Review – The Souvenir


Action and spectacle: two of the biggest attractors for movie watchers in the modern era. When done right, a blockbuster can be just as effective as any other piece of cinema. The beauty of motion pictures is that many genres and styles are able to co-exist, including those with a much slower pace. Written and directed by Joanna Hogg, The Souvenir is a new release that deliberately takes its time to unfold a beautiful coming of age drama.

The narrative follows Julie, a young film student, struggling to maintain a troubled relationship as she attempts to find her way through life. Honor Swinton Byrne plays the previously mentioned lead with Tom Burke as her partner Anthony and Tilda Swinton as her devoted mother.

This is not a film for everyone. It has an incredibly slow pace that some will lose interest in quite quickly. The story on display is one that depicts the lives of truly real individuals. While not based on actual events, these people do exist somewhere. Although this may not be attractive to viewers looking for a fantastical escape, there is a deeply affecting emotional journey for those accepting of a measured experience.

Faithfully genuine, this is a character study that takes us through a chapter of a young woman’s life. Led by fantastic performances that are able to demonstrate thoughts and feelings through simple scenes of conventional interaction, we are given a window into the world of characters that many of us will relate to (for better or worse). Knowing exactly what it is and using its confidence to deliver an unhurried approach, each soft beat of the tale is systematically laid out before our eyes.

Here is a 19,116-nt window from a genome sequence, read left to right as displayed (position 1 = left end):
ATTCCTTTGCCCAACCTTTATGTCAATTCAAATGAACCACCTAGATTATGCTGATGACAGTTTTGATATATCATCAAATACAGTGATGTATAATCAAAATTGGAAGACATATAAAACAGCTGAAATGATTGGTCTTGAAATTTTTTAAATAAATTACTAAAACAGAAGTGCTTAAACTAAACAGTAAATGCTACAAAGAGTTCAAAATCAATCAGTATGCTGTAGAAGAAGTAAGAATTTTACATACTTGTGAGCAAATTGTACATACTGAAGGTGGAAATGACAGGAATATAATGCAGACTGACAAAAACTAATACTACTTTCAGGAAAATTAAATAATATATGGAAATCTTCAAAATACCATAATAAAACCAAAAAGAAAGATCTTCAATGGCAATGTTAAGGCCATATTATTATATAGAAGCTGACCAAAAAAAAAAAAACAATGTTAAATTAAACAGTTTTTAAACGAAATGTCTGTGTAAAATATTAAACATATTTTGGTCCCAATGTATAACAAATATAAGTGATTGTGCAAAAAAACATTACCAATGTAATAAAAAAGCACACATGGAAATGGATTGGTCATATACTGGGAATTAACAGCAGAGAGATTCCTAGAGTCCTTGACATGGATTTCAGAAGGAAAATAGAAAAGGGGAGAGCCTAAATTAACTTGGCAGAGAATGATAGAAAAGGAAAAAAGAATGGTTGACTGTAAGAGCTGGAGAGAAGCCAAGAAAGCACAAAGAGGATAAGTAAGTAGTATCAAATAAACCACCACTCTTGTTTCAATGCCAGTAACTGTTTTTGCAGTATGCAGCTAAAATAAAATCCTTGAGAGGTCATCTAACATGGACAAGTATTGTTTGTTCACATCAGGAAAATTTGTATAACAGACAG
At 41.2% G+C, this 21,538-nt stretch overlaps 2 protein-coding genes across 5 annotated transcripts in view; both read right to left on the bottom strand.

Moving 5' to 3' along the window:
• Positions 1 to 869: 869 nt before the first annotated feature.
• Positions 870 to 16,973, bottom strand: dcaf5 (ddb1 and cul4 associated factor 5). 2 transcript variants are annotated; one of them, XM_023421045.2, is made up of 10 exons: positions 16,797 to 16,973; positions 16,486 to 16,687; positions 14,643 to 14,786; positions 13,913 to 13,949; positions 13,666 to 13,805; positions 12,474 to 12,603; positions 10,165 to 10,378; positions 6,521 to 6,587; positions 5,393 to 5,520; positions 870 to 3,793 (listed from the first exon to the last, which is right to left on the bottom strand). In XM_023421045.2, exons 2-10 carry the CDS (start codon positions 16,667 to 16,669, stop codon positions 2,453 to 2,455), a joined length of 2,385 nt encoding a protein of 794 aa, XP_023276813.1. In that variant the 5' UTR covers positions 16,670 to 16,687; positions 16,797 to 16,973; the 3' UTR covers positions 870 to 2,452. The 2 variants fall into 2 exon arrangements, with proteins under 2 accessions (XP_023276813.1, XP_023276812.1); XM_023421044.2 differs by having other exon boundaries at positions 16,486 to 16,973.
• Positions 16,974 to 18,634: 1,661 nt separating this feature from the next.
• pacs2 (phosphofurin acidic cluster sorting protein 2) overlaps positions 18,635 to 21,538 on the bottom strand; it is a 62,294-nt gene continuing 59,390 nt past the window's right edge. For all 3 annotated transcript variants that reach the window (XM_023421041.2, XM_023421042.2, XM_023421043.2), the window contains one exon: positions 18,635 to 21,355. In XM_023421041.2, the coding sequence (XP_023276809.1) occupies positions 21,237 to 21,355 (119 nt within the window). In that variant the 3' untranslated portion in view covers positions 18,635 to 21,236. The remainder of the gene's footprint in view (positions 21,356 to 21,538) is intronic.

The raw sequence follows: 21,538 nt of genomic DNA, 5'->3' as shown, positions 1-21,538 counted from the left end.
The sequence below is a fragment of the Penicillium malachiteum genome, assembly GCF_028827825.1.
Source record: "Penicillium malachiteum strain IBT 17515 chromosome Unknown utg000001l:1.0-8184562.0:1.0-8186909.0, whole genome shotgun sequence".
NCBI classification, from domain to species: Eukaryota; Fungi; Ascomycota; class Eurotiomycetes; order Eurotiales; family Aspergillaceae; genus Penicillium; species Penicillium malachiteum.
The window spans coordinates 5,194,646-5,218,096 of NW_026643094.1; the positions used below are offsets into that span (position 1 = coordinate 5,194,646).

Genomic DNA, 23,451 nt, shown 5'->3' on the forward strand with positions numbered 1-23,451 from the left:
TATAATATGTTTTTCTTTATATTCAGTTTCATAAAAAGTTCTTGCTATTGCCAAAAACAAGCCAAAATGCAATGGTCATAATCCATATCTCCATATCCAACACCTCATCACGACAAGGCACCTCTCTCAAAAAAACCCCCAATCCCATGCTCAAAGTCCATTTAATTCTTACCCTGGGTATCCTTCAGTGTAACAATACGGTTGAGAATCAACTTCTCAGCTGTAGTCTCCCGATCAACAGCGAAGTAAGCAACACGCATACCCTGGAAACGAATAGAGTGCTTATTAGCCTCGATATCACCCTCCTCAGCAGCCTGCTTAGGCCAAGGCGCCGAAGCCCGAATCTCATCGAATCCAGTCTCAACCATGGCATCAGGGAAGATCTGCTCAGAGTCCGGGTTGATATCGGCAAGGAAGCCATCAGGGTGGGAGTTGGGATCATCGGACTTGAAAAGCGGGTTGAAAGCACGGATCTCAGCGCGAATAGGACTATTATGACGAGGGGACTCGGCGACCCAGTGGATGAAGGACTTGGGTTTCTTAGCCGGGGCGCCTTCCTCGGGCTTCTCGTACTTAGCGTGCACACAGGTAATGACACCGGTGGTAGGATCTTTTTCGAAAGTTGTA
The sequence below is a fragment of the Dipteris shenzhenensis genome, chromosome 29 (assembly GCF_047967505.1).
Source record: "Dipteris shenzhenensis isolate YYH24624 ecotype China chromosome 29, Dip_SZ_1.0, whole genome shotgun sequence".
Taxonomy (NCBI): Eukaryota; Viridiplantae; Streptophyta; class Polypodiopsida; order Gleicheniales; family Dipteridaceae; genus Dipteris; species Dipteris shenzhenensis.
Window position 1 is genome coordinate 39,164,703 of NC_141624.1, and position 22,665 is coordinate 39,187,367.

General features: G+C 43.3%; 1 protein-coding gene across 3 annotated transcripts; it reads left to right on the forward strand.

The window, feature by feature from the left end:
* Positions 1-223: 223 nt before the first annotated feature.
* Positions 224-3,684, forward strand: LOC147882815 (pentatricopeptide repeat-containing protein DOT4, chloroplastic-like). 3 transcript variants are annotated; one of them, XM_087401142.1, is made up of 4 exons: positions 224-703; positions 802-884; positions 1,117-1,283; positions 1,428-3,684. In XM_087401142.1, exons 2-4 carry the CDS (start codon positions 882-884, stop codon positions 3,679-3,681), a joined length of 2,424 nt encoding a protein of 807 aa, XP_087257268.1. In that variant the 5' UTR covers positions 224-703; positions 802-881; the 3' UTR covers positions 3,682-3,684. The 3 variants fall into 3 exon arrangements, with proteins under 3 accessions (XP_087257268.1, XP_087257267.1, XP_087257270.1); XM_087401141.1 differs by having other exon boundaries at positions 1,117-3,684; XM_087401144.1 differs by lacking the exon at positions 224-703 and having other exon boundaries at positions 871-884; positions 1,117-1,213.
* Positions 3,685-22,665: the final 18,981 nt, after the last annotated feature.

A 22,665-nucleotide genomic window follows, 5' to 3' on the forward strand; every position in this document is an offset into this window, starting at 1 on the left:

There is no grand pay off to be found here, nor is there huge reveals to end each act. Indeed a section of the audience may consider this a negative, thinking that the runtime is not worth the end result. However, paying simple attention will reveal the layered allure of a film that may seem simple on the surface.

Well made in every regard, director Joanna Hogg has put together a fine example of filmmaking proficiency. Excellently structured with arthouse DNA flowing throughout, the technical aspects thrive on top of the well-written script. A special commendation must be made to cinematographer David Raedeker as this is one of the best shot movies in recent memory. Able to frame a normal room with the beauty of a renaissance painting, the photography throughout is absolutely gorgeous.

The Souvenir is a film that rewards those committed to the purposeful human experience offered. A beautifully honest piece of cinema following normal people in a normal world, this is a movie that many will adore. Made without flash or spectacle, what we have been given here is something unquestionably special.